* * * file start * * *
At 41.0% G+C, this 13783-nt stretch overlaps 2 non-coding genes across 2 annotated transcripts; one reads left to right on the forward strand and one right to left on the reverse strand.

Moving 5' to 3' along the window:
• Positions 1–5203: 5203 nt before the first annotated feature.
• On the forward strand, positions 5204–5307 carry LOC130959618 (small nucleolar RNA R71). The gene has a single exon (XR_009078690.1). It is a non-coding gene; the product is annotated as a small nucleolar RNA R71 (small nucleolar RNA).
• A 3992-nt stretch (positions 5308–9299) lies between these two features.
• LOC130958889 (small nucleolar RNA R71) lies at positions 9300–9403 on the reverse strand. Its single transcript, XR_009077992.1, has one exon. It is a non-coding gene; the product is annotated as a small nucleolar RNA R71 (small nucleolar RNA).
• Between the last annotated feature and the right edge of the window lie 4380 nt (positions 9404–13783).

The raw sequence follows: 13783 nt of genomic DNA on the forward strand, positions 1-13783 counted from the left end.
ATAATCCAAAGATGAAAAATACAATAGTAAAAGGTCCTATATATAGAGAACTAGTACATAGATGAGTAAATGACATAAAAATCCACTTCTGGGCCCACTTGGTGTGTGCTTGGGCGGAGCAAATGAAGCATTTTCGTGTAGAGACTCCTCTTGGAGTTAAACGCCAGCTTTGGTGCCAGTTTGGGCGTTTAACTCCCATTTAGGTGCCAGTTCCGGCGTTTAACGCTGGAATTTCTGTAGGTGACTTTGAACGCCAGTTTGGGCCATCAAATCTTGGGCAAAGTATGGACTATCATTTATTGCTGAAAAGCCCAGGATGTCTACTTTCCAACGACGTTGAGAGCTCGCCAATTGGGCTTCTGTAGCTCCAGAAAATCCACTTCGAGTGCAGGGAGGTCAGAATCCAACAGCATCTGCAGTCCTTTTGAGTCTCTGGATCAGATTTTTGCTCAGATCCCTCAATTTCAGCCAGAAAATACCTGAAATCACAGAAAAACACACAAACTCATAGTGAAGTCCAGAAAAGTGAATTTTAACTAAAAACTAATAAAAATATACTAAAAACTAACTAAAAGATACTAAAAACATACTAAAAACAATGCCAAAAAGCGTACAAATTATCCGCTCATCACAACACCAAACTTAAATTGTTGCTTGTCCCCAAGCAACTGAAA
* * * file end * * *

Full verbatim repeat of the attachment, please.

At 41.0% G+C, this 13783-nt stretch overlaps 2 non-coding genes across 2 annotated transcripts; one reads left to right on the forward strand and one right to left on the reverse strand.

Moving 5' to 3' along the window:
• Positions 1–5203: 5203 nt before the first annotated feature.
• On the forward strand, positions 5204–5307 carry LOC130959618 (small nucleolar RNA R71). The gene has a single exon (XR_009078690.1). It is a non-coding gene; the product is annotated as a small nucleolar RNA R71 (small nucleolar RNA).
• A 3992-nt stretch (positions 5308–9299) lies between these two features.
• LOC130958889 (small nucleolar RNA R71) lies at positions 9300–9403 on the reverse strand. Its single transcript, XR_009077992.1, has one exon. It is a non-coding gene; the product is annotated as a small nucleolar RNA R71 (small nucleolar RNA).
• Between the last annotated feature and the right edge of the window lie 4380 nt (positions 9404–13783).

The raw sequence follows: 13783 nt of genomic DNA on the forward strand, positions 1-13783 counted from the left end.
ATAATCCAAAGATGAAAAATACAATAGTAAAAGGTCCTATATATAGAGAACTAGTACATAGATGAGTAAATGACATAAAAATCCACTTCTGGGCCCACTTGGTGTGTGCTTGGGCGGAGCAAATGAAGCATTTTCGTGTAGAGACTCCTCTTGGAGTTAAACGCCAGCTTTGGTGCCAGTTTGGGCGTTTAACTCCCATTTAGGTGCCAGTTCCGGCGTTTAACGCTGGAATTTCTGTAGGTGACTTTGAACGCCAGTTTGGGCCATCAAATCTTGGGCAAAGTATGGACTATCATTTATTGCTGAAAAGCCCAGGATGTCTACTTTCCAACGACGTTGAGAGCTCGCCAATTGGGCTTCTGTAGCTCCAGAAAATCCACTTCGAGTGCAGGGAGGTCAGAATCCAACAGCATCTGCAGTCCTTTTGAGTCTCTGGATCAGATTTTTGCTCAGATCCCTCAATTTCAGCCAGAAAATACCTGAAATCACAGAAAAACACACAAACTCATAGTGAAGTCCAGAAAAGTGAATTTTAACTAAAAACTAATAAAAATATACTAAAAACTAACTAAAAGATACTAAAAACATACTAAAAACAATGCCAAAAAGCGTACAAATTATCCGCTCATCACAACACCAAACTTAAATTGTTGCTTGTCCCCAAGCAACTGAAA